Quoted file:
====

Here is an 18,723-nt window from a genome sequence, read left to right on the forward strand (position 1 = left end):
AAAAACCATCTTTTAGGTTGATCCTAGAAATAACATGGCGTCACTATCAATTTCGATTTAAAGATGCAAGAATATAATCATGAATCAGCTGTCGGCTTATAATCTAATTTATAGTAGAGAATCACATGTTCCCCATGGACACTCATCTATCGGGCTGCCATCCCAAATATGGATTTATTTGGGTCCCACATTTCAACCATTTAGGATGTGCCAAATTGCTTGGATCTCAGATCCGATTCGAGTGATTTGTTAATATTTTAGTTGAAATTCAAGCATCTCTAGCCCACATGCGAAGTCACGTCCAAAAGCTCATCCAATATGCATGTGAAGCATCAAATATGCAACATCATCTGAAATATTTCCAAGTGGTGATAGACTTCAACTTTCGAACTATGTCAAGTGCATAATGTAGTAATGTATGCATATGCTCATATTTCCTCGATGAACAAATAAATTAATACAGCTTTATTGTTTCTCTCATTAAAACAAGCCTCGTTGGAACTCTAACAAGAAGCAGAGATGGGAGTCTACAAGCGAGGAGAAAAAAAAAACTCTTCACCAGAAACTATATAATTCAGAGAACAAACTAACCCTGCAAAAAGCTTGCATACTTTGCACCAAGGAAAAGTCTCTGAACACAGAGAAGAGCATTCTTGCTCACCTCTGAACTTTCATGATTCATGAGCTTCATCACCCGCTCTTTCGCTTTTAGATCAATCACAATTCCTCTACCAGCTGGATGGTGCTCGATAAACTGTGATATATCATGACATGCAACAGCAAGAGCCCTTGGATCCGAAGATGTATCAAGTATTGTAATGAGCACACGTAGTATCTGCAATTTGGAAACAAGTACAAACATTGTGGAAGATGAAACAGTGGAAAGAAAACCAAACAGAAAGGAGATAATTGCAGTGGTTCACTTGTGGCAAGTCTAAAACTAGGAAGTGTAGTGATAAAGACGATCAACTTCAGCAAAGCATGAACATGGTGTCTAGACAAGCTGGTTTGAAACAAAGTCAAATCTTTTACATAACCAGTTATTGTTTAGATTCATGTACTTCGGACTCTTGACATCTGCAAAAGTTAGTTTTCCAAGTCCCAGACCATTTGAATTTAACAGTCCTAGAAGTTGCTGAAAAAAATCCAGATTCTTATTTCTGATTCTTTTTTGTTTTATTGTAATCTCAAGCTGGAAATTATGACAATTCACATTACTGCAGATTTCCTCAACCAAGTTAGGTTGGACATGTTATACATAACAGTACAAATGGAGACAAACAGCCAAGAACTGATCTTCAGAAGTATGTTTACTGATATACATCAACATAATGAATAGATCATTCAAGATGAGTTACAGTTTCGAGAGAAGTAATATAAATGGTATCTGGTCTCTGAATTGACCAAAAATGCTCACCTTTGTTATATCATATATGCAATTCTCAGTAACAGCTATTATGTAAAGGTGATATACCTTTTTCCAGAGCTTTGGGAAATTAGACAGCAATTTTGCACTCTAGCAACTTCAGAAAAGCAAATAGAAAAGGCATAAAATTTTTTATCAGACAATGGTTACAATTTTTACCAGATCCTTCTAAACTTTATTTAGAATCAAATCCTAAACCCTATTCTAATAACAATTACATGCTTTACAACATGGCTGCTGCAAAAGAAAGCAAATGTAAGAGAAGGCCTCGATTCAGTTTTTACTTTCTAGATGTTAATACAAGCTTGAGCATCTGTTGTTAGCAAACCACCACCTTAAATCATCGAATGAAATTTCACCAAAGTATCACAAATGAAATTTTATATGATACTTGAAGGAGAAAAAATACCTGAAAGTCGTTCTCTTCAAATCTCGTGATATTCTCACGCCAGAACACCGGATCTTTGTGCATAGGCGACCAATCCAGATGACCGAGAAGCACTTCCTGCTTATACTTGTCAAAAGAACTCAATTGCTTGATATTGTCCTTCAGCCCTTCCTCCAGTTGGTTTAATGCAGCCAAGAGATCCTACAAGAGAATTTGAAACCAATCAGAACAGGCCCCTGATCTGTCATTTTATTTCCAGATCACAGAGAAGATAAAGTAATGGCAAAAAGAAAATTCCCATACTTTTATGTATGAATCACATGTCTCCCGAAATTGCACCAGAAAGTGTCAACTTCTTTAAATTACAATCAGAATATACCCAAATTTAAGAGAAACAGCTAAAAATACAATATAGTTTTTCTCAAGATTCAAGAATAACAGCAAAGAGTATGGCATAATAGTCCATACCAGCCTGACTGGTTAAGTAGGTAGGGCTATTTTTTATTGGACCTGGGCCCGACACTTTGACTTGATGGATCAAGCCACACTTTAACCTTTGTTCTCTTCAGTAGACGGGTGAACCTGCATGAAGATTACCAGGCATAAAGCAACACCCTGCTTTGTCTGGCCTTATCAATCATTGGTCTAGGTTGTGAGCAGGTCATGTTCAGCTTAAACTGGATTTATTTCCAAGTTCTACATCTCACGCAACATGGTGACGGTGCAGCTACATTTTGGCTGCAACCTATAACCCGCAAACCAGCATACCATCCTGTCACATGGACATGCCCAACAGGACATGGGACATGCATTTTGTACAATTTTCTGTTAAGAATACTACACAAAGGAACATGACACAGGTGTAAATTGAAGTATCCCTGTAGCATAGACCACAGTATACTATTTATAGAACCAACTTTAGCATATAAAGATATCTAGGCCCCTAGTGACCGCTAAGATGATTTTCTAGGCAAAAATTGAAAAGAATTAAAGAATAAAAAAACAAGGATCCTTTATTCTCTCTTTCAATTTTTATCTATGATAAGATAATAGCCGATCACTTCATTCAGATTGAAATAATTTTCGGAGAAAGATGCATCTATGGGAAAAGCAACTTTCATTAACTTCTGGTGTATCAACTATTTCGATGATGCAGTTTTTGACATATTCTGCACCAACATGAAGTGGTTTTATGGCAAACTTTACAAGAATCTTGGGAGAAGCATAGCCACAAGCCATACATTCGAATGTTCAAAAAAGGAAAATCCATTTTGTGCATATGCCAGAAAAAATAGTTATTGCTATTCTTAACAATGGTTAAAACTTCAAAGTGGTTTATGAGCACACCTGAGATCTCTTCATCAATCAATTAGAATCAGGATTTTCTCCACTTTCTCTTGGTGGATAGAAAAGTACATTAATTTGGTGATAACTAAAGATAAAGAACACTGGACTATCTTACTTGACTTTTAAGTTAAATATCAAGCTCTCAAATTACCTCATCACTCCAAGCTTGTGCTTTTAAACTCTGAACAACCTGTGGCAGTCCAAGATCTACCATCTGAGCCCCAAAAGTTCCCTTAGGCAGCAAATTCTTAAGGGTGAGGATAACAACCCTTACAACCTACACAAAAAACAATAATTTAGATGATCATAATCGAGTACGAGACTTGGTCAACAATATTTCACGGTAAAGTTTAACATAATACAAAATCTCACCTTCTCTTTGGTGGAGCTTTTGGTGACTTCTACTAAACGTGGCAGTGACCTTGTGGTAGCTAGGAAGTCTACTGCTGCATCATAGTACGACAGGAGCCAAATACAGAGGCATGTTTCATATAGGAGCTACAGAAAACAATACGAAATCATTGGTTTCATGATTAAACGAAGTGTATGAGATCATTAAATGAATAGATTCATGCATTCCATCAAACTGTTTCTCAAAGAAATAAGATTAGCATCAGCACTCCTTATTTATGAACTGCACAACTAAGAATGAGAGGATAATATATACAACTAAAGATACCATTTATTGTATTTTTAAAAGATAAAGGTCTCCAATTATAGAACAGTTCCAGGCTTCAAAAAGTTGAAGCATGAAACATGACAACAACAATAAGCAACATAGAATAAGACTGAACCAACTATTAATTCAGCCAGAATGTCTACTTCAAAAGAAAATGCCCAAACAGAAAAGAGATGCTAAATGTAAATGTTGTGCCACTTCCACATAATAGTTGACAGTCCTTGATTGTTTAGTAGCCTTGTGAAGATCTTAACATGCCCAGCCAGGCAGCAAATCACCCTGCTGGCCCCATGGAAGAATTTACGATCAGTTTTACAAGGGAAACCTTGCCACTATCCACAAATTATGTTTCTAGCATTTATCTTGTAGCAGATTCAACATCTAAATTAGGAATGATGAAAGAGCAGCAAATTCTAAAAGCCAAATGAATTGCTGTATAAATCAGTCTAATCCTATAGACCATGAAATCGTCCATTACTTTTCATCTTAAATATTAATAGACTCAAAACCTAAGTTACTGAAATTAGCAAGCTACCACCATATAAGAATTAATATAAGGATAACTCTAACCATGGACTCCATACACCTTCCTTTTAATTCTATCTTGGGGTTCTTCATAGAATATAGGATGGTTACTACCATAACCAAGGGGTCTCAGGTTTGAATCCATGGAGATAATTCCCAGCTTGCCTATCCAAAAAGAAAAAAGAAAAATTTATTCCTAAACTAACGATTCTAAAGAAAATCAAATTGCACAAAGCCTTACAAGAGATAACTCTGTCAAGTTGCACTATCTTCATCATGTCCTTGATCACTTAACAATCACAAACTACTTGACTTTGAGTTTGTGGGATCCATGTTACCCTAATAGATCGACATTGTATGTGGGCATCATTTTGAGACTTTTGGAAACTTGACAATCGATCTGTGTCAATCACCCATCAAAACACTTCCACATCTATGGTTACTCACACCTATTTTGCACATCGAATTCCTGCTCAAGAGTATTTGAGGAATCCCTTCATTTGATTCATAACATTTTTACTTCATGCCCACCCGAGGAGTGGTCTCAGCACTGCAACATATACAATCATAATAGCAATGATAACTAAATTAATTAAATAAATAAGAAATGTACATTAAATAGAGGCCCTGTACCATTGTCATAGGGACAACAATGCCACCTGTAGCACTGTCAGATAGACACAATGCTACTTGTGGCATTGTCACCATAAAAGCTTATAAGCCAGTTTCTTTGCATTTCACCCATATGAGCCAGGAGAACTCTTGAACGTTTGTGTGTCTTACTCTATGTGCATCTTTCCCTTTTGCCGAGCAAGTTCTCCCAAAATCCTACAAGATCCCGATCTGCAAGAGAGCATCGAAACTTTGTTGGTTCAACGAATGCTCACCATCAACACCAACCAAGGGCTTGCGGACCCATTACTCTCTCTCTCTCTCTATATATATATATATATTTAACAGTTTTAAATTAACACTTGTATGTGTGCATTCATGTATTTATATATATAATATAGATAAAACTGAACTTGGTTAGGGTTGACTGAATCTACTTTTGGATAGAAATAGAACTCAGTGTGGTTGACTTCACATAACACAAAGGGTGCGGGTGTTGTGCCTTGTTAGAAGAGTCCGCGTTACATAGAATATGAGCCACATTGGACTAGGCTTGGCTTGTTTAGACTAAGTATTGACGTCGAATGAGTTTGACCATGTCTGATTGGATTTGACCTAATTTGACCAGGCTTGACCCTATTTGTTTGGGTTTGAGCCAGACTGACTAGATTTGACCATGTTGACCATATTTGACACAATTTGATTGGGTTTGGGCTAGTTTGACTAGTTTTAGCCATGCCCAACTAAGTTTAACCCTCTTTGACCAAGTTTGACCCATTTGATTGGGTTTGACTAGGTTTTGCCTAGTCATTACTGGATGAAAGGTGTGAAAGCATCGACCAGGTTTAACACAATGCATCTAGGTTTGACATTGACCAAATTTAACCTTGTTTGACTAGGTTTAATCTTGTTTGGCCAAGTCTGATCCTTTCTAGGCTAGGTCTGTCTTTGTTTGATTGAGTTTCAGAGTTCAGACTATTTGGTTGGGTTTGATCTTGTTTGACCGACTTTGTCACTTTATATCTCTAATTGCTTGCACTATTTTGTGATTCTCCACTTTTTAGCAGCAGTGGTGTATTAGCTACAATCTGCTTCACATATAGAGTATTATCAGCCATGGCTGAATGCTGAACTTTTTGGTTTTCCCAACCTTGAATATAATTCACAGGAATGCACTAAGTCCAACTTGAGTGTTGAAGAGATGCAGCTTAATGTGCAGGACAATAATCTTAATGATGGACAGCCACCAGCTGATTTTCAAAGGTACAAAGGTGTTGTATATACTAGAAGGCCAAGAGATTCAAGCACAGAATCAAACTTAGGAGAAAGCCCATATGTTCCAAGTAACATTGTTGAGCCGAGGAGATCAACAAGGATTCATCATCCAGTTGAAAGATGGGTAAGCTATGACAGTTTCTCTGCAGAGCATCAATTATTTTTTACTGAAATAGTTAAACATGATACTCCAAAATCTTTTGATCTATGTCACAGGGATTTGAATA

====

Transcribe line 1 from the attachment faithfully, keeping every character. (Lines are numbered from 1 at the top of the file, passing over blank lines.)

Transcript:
Here is an 18,723-nt window from a genome sequence, read left to right on the forward strand (position 1 = left end):